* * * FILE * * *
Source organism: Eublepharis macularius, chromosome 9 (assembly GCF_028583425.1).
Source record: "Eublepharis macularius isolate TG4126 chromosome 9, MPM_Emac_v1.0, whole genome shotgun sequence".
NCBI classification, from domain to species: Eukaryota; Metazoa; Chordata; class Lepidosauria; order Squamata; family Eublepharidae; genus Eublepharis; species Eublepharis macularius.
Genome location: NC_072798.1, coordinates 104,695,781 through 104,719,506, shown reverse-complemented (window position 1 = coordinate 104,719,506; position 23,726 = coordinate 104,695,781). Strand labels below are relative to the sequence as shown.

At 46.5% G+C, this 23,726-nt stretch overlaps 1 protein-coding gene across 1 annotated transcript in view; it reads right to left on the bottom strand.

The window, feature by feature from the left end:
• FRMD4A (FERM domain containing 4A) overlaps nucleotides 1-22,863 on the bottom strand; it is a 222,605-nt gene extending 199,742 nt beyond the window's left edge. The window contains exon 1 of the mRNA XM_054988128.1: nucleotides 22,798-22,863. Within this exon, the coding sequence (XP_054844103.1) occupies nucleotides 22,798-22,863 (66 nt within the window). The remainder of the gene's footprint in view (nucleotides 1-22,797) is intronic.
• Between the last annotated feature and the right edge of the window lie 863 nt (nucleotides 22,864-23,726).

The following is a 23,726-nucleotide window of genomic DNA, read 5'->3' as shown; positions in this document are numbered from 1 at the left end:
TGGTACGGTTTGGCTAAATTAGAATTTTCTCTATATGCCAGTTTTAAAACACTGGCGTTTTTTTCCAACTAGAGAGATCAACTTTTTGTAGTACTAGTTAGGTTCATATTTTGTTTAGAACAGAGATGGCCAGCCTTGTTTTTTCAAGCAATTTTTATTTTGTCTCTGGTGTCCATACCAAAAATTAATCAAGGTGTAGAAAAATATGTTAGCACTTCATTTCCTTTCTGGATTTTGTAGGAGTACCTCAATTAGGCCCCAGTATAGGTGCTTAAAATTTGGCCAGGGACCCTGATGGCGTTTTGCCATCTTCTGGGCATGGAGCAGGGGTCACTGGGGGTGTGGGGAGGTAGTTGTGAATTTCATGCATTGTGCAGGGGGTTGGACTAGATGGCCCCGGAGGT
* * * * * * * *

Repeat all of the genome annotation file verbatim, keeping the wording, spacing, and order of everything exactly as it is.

Source organism: Eublepharis macularius, chromosome 9 (assembly GCF_028583425.1).
Source record: "Eublepharis macularius isolate TG4126 chromosome 9, MPM_Emac_v1.0, whole genome shotgun sequence".
NCBI classification, from domain to species: Eukaryota; Metazoa; Chordata; class Lepidosauria; order Squamata; family Eublepharidae; genus Eublepharis; species Eublepharis macularius.
Genome location: NC_072798.1, coordinates 104,695,781 through 104,719,506, shown reverse-complemented (window position 1 = coordinate 104,719,506; position 23,726 = coordinate 104,695,781). Strand labels below are relative to the sequence as shown.

At 46.5% G+C, this 23,726-nt stretch overlaps 1 protein-coding gene across 1 annotated transcript in view; it reads right to left on the bottom strand.

The window, feature by feature from the left end:
• FRMD4A (FERM domain containing 4A) overlaps nucleotides 1-22,863 on the bottom strand; it is a 222,605-nt gene extending 199,742 nt beyond the window's left edge. The window contains exon 1 of the mRNA XM_054988128.1: nucleotides 22,798-22,863. Within this exon, the coding sequence (XP_054844103.1) occupies nucleotides 22,798-22,863 (66 nt within the window). The remainder of the gene's footprint in view (nucleotides 1-22,797) is intronic.
• Between the last annotated feature and the right edge of the window lie 863 nt (nucleotides 22,864-23,726).

The following is a 23,726-nucleotide window of genomic DNA, read 5'->3' as shown; positions in this document are numbered from 1 at the left end:
TGGTACGGTTTGGCTAAATTAGAATTTTCTCTATATGCCAGTTTTAAAACACTGGCGTTTTTTTCCAACTAGAGAGATCAACTTTTTGTAGTACTAGTTAGGTTCATATTTTGTTTAGAACAGAGATGGCCAGCCTTGTTTTTTCAAGCAATTTTTATTTTGTCTCTGGTGTCCATACCAAAAATTAATCAAGGTGTAGAAAAATATGTTAGCACTTCATTTCCTTTCTGGATTTTGTAGGAGTACCTCAATTAGGCCCCAGTATAGGTGCTTAAAATTTGGCCAGGGACCCTGATGGCGTTTTGCCATCTTCTGGGCATGGAGCAGGGGTCACTGGGGGTGTGGGGAGGTAGTTGTGAATTTCATGCATTGTGCAGGGGGTTGGACTAGATGGCCCCGGAGGT